Thin polymer-like films deposited via plasma polymerization are considered very different from films deposited via traditional wet-chemical techniques in the sense that the monomer gets fractionalized when exposed to plasma. This results in highly branched, highly cross-linked amorphous networks. These nm-thick films are often characterized as highly stable, dense, extremely adhesive to the substrate, and pinhole free (although not all these characteristics transfer well from low-pressure systems to atmospheric pressure systems and are influenced substantially by the set of plasma parameters used). As it is a solvent-free deposition technique, it is considered an excellent tool for tissue engineering applications.

Plasma grafting is a hybrid technique positioning itself between plasma treatment and plasma polymerization. The plasma step itself is identical to a plasma treatment, the (macro)monomer being introduced only after plasma treatment. Either the introduced reactive sites are then used directly as initiation points for free radical vinyl polymerization or afterwards by using the introduced oxygen/nitrogen functional groups to covalently bond other (macro)molecules, involving a wet-chemical step. This results in coatings with excellent retention of the functional groups, but low surface functional group density control. Both techniques are considered superior compared to plasma treatments when it comes to the variety of functional groups that can be introduced onto a scaffold surface and their stability over time.

3.2.1. Traditional fabrication methods

One of the best-known papers on plasma grafting and plasma polymerization applied on traditionally fabricated PDLLA scaffolds (supercritical CO2) was published in 2005 by Barry et al. [93]. In this paper, an O2 low-pressure RF plasma was used (40 Pa, 3–20 W, 3 min) to compare the penetration efficiency of allylamine when plasma grafted or plasma polymerized, respectively. XPS cross-sectional analysis revealed that for the grafting an evenly distributed nitrogen signal could be found, but at relatively low atomic concentrations (2 %) (see Figure 13). Plasma polymerized allylamine resulted in incorporation of up to 10 % nitrogen but after washing a parabolic gradient was found. They linked this gradient to limitations in diffusion of the allylamine precursor due to the limited pore interconnectivity. For the grafting step, as they allow the monomer to flow through the scaffold for up to 10 min, they claim that it eventually will penetrate all of the scaffold, but at a lower incorporation efficiency. In-vitro tests, using M3T3 fibroblasts revealed that only for the plasma polymerized scaffolds the cells were able to penetrate to the center of the scaffolds, while at the same time showing higher densities a the scaffold surface. This indicates that a certain density of polar functional groups is required to allow cells to effectively migrate throughout the scaffolds. Furthermore, it is an important indication of the diffusion limitations of traditionally fabricated scaffolds: Allylamine is a very small molecule, yet sharp gradients in coating chemical composition could be found. The diffusion limitations will increase exponentially when applying larger precursors for polymerization or trying to immobilize larger biomacromolecules such as collagen, gelatin, fibronectin...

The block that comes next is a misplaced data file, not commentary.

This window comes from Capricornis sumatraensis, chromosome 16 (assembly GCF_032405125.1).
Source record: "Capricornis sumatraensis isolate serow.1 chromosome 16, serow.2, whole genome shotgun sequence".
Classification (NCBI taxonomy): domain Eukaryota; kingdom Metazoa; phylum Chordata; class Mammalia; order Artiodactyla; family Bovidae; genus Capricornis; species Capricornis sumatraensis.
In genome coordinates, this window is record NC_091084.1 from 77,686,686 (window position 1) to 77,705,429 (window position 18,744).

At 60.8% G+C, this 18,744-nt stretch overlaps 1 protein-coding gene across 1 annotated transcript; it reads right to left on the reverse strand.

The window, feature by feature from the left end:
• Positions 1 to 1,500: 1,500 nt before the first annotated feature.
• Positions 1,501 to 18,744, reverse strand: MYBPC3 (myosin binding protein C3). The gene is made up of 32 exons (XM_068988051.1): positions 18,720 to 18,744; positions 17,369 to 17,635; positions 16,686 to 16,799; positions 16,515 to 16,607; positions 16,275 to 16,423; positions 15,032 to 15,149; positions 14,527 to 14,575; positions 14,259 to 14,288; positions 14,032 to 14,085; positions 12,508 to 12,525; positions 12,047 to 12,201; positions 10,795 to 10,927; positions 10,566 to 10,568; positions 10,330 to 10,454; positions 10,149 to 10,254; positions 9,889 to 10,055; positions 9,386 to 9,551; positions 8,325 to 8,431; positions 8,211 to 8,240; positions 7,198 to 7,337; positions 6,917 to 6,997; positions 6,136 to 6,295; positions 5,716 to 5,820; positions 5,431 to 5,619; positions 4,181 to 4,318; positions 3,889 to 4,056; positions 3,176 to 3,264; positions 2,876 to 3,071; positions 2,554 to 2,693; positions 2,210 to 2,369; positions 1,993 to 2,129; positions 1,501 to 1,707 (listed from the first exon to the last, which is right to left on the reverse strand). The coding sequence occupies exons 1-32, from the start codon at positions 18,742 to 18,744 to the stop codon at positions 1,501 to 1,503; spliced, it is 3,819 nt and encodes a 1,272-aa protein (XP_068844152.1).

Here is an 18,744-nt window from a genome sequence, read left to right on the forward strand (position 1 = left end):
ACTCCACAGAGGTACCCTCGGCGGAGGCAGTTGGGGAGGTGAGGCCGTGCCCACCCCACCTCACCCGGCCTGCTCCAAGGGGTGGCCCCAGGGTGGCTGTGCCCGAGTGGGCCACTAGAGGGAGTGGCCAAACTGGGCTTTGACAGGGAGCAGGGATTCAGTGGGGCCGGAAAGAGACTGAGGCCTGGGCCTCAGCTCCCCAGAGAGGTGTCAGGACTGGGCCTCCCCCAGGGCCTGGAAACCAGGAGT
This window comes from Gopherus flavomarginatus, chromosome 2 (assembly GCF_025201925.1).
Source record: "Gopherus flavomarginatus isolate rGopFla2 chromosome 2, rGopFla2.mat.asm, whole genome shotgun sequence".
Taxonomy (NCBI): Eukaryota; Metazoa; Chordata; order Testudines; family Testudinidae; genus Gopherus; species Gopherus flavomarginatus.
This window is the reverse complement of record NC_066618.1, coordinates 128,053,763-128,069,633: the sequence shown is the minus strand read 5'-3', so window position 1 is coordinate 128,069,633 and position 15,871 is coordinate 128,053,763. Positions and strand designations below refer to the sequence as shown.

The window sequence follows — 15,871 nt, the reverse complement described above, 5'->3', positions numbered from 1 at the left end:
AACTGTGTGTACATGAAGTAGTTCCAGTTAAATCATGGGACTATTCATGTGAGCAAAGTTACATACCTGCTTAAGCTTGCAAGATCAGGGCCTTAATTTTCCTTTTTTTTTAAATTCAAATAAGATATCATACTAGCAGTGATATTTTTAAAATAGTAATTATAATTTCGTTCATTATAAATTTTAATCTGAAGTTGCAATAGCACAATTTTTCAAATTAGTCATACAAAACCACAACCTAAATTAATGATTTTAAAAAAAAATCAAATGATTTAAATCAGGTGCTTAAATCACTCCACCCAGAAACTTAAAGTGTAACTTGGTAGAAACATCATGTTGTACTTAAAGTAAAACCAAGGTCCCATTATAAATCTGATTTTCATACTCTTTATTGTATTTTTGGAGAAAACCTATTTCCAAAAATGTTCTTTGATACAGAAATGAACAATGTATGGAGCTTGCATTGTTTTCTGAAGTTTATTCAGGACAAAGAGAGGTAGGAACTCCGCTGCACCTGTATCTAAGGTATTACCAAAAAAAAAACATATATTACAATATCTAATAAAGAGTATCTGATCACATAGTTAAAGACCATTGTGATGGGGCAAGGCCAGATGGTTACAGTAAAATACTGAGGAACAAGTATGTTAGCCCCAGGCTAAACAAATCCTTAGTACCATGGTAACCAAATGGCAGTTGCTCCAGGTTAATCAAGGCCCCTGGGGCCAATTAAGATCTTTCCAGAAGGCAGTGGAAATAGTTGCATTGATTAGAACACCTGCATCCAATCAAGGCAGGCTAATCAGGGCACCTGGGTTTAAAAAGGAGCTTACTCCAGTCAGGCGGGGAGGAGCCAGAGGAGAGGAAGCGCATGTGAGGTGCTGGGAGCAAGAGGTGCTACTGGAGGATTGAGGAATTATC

Figure 13.

Distribution of nitrogen through traditionally fabricated scaffold: plasma grafting versus plasma polymerization [140].

Six years later, this research was picked up again by the same group in collaboration with the University of Bari, resulting in the publication of two papers by Intranuovo et al. [94, 95]. In the first paper, published in 2011, a very similar experiment was conducted involving low-pressure RF pulsed plasma polymerization of allylamine, with very similar results when it comes to gradient deposition. To improve the migration of the 3T3 fibroblasts used in the experiment, a hexane plasma was applied for a very short time (30 s) directly after the allylamine plasma polymerization step. Hexane, being a bigger molecule, was limited even more when trying to diffuse into the scaffold. Combined with the short treatment time, this resulted in a hydrophobic outer surface of the scaffold. Upon seeding, the fibroblasts were “forced” to migrate into the scaffold. 96 hours after seeding cross-sectional imaging revealed a homogeneous distribution throughout the scaffold. In the paper published 3 years later, they again repeated the experiment, but using C2H4/N2 mixture (3 min) instead, followed by a hydrogen plasma (30 s) to introduce primary amines onto the surface. In a second step, they solely used C2H4 plasma (90 s) to introduce reverse gradients (more nitrogen in the central part of the scaffold). Having used even smaller molecules compared to allylamine paid off, as the gradient throughout the scaffolds was far less pronounced, with up to 7 % of nitrogen functional groups in the center of the scaffolds. This also showed in the in-vitro testing, with Saos-2 osteoblasts evenly distributed for scaffolds both with and without the ethylene plasma step, thus being an example of an over-engineered solution.